Not going over word count IS more important than a "perfect submission" because you can't have a perfect submission and be over word count. The two are mutually exclusive.

Besides, there has never been a rules perfect submission that I am aware of. A perfectly designed +2 stat buff item is just not superstar. An interesting and unique item that has some flaws, on the other hand, is. Again, absolute perfection of design of the item is not the point. Having your item result in your selection to compete in RPG Superstar is.

Everyone is entitled to their opinion, and if that is what you took away from your listening to the seminar, that is your choice. I, however, don't feel your summary is at all correct.


Lucy Fury wrote:
comments on the seminar...

The impression I got was the name was important in the expectation that it set for the item, both in power level and in function. If the name was misleading in either of those categories, it tends to be very off putting.

And I am still astounded by the focus put on word limits. The word limit is the lowest bar you have to exceed to enter. Having it over the limit is no different than not hitting the "Submit" button for the entry; if you don't do it, you just won't be considered. And they spent way more time than they should have to explaining why it is an important requirement.

Plain and simple: Superstar isn't a contest on developing cool stuff. It just isn't. Its an extended job interview for a freelance position to develop cool stuff.


Clark & Sean wrote:
...sage advice...

And it's useful to have these clarifications from RPGSuperstar judges, in easy-to-refer-to posts, now, because if it's so simple to take half-listened to and recalled things out of context only several days after the panel, what's it going to be like in six or twelve months time when the only thing someone vaguely recalls is that a judge said something about sixty per cent name and can't find a working link to a recording any more?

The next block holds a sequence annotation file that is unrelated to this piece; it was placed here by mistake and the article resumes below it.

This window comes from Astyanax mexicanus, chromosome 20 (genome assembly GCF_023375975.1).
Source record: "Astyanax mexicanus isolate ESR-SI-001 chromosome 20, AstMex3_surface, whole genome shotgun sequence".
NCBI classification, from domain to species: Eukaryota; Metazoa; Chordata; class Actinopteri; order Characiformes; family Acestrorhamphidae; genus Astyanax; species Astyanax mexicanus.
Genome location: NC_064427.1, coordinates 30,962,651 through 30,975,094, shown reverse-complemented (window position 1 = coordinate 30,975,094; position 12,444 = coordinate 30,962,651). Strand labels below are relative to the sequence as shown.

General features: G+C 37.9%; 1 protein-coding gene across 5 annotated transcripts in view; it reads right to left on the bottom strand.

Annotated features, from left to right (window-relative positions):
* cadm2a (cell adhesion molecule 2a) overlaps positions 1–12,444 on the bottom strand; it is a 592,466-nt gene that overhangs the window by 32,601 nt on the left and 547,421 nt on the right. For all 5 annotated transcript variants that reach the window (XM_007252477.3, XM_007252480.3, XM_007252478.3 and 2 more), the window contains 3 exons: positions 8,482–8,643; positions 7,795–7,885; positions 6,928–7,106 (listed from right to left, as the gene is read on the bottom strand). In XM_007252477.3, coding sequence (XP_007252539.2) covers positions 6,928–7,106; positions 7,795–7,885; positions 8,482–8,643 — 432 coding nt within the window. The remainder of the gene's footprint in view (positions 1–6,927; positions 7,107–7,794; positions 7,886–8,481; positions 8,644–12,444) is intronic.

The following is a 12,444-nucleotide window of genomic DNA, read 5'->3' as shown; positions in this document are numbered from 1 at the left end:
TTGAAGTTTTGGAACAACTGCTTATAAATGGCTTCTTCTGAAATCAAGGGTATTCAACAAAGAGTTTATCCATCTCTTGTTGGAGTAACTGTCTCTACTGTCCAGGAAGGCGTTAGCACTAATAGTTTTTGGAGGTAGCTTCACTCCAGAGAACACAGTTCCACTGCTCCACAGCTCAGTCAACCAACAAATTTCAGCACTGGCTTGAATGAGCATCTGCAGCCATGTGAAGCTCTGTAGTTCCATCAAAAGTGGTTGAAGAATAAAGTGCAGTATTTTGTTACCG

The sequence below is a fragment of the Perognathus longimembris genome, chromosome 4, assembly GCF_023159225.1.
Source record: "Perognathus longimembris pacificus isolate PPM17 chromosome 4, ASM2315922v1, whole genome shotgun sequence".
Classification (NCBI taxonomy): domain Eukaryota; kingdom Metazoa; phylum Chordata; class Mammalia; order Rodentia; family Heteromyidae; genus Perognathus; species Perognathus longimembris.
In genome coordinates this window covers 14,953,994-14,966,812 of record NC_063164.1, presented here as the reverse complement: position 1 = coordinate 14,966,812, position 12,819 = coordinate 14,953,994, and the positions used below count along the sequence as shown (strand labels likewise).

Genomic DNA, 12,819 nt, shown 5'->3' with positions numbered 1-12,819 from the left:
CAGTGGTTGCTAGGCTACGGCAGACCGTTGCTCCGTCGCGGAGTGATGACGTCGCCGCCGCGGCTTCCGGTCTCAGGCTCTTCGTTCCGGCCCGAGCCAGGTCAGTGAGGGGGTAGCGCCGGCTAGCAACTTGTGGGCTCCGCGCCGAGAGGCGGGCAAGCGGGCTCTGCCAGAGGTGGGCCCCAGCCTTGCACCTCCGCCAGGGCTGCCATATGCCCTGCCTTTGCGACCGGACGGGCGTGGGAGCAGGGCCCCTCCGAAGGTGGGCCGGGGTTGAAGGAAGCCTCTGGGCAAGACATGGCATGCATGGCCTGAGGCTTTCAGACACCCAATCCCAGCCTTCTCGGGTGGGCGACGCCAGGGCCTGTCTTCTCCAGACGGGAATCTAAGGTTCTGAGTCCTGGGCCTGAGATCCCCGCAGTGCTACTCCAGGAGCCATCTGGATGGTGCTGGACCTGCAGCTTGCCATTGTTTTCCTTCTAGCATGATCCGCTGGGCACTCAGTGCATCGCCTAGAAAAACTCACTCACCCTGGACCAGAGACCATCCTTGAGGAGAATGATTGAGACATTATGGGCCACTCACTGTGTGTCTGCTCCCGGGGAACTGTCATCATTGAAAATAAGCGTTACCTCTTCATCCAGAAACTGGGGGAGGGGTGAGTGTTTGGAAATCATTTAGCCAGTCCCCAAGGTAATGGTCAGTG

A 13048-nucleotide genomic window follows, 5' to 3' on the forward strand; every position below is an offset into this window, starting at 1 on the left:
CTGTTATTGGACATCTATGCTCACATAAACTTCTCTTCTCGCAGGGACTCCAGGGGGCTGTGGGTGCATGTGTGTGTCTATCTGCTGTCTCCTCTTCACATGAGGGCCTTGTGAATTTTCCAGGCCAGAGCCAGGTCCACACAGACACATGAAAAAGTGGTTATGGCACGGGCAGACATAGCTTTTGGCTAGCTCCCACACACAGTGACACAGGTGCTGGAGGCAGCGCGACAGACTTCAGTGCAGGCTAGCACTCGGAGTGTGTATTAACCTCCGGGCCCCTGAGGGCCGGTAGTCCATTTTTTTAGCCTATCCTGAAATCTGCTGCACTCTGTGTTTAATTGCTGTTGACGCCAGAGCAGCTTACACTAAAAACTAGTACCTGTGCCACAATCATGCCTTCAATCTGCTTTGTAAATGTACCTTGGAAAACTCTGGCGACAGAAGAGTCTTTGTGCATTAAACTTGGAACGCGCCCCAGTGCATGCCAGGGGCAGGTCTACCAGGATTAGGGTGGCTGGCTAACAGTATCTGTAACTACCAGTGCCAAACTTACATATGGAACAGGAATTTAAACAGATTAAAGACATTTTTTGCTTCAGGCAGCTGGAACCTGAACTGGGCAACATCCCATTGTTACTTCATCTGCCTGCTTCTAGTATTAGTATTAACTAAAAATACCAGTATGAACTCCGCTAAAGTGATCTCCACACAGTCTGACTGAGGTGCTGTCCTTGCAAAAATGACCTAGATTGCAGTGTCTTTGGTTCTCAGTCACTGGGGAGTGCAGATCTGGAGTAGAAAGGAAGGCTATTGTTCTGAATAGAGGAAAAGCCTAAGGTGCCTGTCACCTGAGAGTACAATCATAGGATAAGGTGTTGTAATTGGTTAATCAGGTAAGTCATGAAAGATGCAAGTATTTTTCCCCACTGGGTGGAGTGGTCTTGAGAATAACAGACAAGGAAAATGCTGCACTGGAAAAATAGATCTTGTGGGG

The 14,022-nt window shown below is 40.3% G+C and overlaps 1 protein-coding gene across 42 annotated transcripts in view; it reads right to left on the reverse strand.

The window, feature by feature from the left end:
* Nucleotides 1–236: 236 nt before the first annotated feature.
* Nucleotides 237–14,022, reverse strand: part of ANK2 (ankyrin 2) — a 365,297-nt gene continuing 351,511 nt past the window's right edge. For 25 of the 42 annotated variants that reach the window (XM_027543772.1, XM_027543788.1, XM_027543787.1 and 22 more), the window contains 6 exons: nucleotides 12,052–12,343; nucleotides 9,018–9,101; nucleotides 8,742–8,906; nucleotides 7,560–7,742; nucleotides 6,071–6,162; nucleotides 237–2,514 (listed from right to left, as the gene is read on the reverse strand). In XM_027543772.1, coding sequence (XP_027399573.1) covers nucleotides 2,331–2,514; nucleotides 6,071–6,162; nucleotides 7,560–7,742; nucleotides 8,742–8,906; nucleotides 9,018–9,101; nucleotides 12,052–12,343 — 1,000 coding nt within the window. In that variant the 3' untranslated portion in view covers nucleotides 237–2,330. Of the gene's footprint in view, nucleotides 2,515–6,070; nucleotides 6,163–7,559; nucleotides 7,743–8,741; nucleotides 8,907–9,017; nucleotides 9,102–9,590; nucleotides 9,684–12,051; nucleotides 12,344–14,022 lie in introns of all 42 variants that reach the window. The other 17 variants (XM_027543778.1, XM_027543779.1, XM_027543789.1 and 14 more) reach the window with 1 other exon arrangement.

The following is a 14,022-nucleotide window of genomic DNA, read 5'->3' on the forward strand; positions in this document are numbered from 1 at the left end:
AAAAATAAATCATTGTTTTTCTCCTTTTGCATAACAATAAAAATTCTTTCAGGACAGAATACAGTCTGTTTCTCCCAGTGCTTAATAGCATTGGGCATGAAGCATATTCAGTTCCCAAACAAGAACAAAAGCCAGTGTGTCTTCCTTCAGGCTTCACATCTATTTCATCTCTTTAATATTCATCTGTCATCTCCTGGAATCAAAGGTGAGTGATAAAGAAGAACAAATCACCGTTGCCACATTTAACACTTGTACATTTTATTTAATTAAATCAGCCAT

If the intention of the panel is to raise the level of entries, it seems to me that the more of this stuff is in clearly explained writing (rather than relayed second or third hand in 'Oh, and Sean/Ryan/Clark might have said this' snippets, quoted out of context, the better for everyone.
Thanks for stopping by to make those clarifications. I hope that they're useful to the community in general.
On a mischievous note, if there's an audio typist out there, with the time, I dare say a full transcript would be unbelievably useful to all future contestants...
And sorry for not flagging up the Lucy Fury post more clearly in advance. I thought that the post after it would make sufficiently clear, but eh, I probably should have nested them.


The seminars were all video taped, and I would be concerned that a transcript would lose a lot of the nuances and tones that you get in a live conversation.

Founder, Legendary Games & Publisher, Necromancer Games, RPG Superstar Judge

I think the judges in this contest have been unbelievably helpful year after year to help people know what to do. I dont know how much more help we can give other than to call you personally and help you write your item. And actually all that help helps us. Because if a proposed freelancer (and that is what you are when you enter) can't even follow these instructions with all the help we give, that says something to us. BUT if you are serious about being a freelancer, then do your homework and win.

The proof of the pudding is in the eating. And the success of the superstar top 4 each year is pretty impressive. Neil and Jason Nelson are doing major writing for Paizo. Heck, they hired Rob. Clinton writes for Paizo and is also doing a book. I mean, the list goes on and on. Jim Groves and some of the other guys from other years also contribute to Paizo products. So what we are doing is working. Its not like there are 20 awesome authors out there that we have missed or passed over and who are now setting the industry on fire. Bottom line: our process is finding the awesome freelancers.

Osirion

Pathfinder Adventure Path Charter Subscriber; Pathfinder Comics Subscriber; Pathfinder Campaign Setting, Cards, Companion, Maps, Modules, Roleplaying Game Subscriber

Got it now; saved from the link with a right-click.
Listening to it now.

It's like that parlor game; "I went shopping, and I bought...a hairpiece, a wooden spoon, a bag of sand...."

"I went shopping, and I bought...a hairpiece, a wooden spoon, a bag of sand, a corset...."


Clark Peterson wrote:

I think the judges in this contest have been unbelievably helpful year after year to help people know what to do. I dont know how much more help we can give other than to call you personally and help you write your item. And actually all that help helps us. Because if a proposed freelancer (and that is what you are when you enter) can't even follow these instructions with all the help we give, that says something to us. BUT if you are serious about being a freelancer, then do your homework and win.